The best solution would be to have a DMP scheme, with related support, to give researchers insights into how to manage their research data. Furthermore, an institutional data policy is essential in order to ensure the maximum consistency of meta information. At the same time, we are also looking for a management model that makes it possible to:
1) correctly identify and quote raw and processed datasets
2) link them to publications while making the data as FAIR as possible.
Since IA2 provides all INAF researchers with medium and long-term storage space, together with the possibility of creating Digital Object Identifiers (DOIs), it was decided to offer in the future the possibility of assigning a DOI to one or more folders that contains "data" in the broadest sense of the term. Raffaele D'Abrusco and Sherry Winkelman of the Chandra Data Archive (CDA) at the Chandra X-ray Center (CXC)2, confirmed that the key to tracing the path from the data to the publication is a unique ID that can be identified in the Observation ID or the Proposal ID.
Our proposal can be summarized as follows: derived data will be stored in INAF-IA2 cloud storage and a DOI will be assigned. Then, in the DOI application process, the applicant should provide a set of information about the hosted data that will constitute the related metadata. In the case of data derived from observations, metadata of raw data must also be provided, based on the IVOA Observation Core Components Data Model. In this way, a link is established between the raw and derived data. The link is represented by the metadata attached to the DOI, which, in addition to describing the data to which they point, also contains information about the observational data from which they are derived. Thus, if one of the elements identifying the observation or the DOI of the derived data is cited in the publication, all the other elements may be accessed. In this way a relationship between data and DOI can be defined programmatically, while the relationship between DOI of the dataset and publication is managed externally to the institution, but can be traced (fig.1).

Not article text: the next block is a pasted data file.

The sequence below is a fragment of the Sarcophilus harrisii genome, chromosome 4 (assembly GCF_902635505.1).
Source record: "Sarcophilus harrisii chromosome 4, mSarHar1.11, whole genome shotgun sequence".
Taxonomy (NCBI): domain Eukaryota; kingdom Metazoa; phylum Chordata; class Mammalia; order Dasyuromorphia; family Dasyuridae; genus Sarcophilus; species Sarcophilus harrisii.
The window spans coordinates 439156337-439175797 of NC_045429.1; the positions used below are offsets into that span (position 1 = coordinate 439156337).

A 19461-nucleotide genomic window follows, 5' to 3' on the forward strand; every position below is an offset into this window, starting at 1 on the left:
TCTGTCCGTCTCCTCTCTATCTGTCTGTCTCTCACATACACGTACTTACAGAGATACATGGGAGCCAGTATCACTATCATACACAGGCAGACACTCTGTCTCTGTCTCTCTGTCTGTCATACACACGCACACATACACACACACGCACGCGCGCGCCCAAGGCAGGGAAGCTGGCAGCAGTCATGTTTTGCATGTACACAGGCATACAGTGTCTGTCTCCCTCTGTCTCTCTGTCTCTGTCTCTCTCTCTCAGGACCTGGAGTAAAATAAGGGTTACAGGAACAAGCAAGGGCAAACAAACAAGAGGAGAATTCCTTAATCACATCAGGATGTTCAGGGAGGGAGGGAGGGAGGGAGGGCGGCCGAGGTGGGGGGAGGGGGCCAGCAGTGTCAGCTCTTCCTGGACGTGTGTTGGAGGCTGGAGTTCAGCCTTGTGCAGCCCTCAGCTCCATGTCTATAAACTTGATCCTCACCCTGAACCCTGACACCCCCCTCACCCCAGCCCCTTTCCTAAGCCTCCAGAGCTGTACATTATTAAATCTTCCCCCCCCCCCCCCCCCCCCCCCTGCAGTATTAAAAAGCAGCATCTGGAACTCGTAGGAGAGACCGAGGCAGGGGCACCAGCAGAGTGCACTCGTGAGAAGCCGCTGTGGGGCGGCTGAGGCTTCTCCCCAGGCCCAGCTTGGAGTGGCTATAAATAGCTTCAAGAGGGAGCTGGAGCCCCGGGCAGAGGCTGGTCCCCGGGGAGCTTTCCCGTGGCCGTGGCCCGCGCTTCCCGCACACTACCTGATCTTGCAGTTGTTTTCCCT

Concerning the metadata assigned to the derived data, there are currently no formal standards for the citation/metadating of datasets. Much work has been done by various organizations, including the Research Data Alliance (RDA), which has a working group on data citation3 that issued several outputs4, and the UK Digital Curation Center (DCC), which has produced a guide on how to cite datasets and connect to publications . We used these and other works to identify a set of metadata to attribute to the derived data, in order to make them as FAIR as possible. INAF IA2 has developed a draft of the datasets metadata sheet (fig. 2) to be filled by the applicant in order to obtain a DOI. Clearly this type of metadata can be attributed not only to datasets, but also to software, multimedia products and more, even though with some difference.
Each INAF structure, DG, DS
Directories, .7z,.gz, .tar, .tarbz2, .tbz2, .tar.gz, .tgz, .tar.tlz, .tlz, .tar.xz, .txz, .zip
KB, MB, GB, TB
Each INAF structure, DG, DS
Associated papers (if any)
DOI, Title/author/publication date
Apache 2.0, BSD-3-Clause, GPLv3, MIT, Other
File upload (local)
Figure 2. Draft of the DOI metadata generator elements by INAF-IA2
Our work involves completing the model definition for citing raw and derived data. The next steps will be the drafting of a data citation policy based on the model developed, which obliges INAF personnel to correctly quote the data in their work, and its integration with INAF's Open Access policy and repository. At the same time, we are working on a DMP template to be provided to INAF personnel to correctly manage their research data throughout the life cycle. All this will be proposed to the President and the Scientific Direction of INAF.
One of the main problems is represented by the difficulty of checking and verifying that INAF researchers cite the data in their papers, since such verification would require a considerable use of staffing power, which at the moment is difficult to imagine as possible. It is clear that in this way that new positions could be created, such as Data Stewards, which INAF does not currently have. We will see what happens in the future.
We would like to deeply thank Raffaele D'Abrusco and Sherry Winkelman of the Chandra Data Archive (CDA) at the Chandra X-ray Center (CXC), for their kindness and help.